New law prevents cities from banning circumcision
SACRAMENTO — California’s governor has signed a bill that will prevent local governments from banning male circumcision.
Gov. Jerry Brown’s office announced Sunday that the Democrat signed AB768, a bill written in response to a ballot measure proposed in San Francisco.
Backers of a ban collected more than 7,700 signatures to put a measure on the November ballot in San Francisco to outlaw the circumcision of most male children. It was later blocked by a judge.
They had argued that circumcision is an unnecessary surgery that can lead to sexual and health problems later in life. Those against the ban say it is an important religious practice for many Jews and Muslims, and that it can reduce the risk of cancer and sexually transmitted diseases.
Survey: 1 in 10 parents don’t get kids vaccinated
CHICAGO — By age 6, children should have vaccinations against 14 diseases, in at least two dozen separate doses, the U.S. government advises. More than 1 in 10 parents reject that, refusing some shots or delaying others mainly because of safety concerns, a national survey found.
Worries about vaccine safety were common even among parents whose kids were fully vaccinated: 1 in 5 among that group said they think delaying shots is safer than the recommended schedule. The results suggest that more than 2 million infants and young children may not be fully protected against preventable diseases, including some that can be deadly or disabling.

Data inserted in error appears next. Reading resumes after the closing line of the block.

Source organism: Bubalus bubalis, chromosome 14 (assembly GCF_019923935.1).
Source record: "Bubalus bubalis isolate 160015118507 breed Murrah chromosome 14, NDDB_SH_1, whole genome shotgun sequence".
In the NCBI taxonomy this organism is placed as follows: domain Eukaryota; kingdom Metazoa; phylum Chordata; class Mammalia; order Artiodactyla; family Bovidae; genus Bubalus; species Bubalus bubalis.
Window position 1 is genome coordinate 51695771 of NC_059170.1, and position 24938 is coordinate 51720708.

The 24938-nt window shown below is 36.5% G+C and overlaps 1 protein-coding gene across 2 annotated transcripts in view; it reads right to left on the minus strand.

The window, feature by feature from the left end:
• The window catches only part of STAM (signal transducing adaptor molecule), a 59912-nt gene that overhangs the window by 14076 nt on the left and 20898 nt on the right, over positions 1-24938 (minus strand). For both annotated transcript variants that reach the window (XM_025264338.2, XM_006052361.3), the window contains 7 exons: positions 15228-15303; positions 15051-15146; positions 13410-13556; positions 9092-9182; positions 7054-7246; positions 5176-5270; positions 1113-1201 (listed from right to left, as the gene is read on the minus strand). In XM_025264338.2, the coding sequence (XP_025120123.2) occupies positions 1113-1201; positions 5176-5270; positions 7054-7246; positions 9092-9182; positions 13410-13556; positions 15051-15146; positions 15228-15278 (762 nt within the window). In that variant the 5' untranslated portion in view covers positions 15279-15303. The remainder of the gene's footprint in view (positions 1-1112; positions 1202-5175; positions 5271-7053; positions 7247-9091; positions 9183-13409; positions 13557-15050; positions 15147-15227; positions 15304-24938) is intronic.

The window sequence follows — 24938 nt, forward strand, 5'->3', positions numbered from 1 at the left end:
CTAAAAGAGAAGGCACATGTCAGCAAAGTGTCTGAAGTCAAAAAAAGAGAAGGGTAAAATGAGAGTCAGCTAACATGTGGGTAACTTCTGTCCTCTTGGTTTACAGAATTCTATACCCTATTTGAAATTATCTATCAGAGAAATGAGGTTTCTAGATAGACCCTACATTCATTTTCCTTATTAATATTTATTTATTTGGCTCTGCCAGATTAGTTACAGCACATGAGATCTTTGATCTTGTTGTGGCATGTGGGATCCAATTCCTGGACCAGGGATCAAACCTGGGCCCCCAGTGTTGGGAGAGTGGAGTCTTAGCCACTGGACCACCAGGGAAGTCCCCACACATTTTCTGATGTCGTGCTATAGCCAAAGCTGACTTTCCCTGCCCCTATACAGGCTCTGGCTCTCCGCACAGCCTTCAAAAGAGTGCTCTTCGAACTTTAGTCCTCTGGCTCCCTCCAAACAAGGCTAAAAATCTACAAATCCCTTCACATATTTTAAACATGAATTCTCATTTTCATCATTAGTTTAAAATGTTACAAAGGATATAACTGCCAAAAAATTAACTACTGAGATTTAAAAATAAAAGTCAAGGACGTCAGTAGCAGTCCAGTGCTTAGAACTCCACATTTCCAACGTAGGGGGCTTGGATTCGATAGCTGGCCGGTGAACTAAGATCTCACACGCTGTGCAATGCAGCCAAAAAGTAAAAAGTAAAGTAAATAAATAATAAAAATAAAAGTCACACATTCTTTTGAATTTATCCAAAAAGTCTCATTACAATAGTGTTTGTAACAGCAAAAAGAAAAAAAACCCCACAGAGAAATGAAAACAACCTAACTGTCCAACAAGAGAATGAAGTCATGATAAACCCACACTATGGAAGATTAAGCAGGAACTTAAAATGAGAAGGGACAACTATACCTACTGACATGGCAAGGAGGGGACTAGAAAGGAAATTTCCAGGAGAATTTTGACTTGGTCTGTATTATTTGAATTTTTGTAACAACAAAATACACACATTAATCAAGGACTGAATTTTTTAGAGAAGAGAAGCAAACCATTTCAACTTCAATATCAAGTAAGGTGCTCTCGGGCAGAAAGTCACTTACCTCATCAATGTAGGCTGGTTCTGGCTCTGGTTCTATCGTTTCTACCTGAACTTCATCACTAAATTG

The nationally representative online survey of roughly 750 parents of children age 6 and younger was done last year and results were released online Monday in the journal Pediatrics.
They are in line with a larger federal survey released last month, showing that at least 1 in 10 toddlers and preschoolers lagged on vaccines that included chickenpox and the measles-mumps-rubella combination shots. That survey, also for 2010, included more than 17,000 households.
The Pediatrics survey follows data reported in September show that a record number of kindergartners’ parents in California last year used a personal belief exemption to avoid vaccination requirements.
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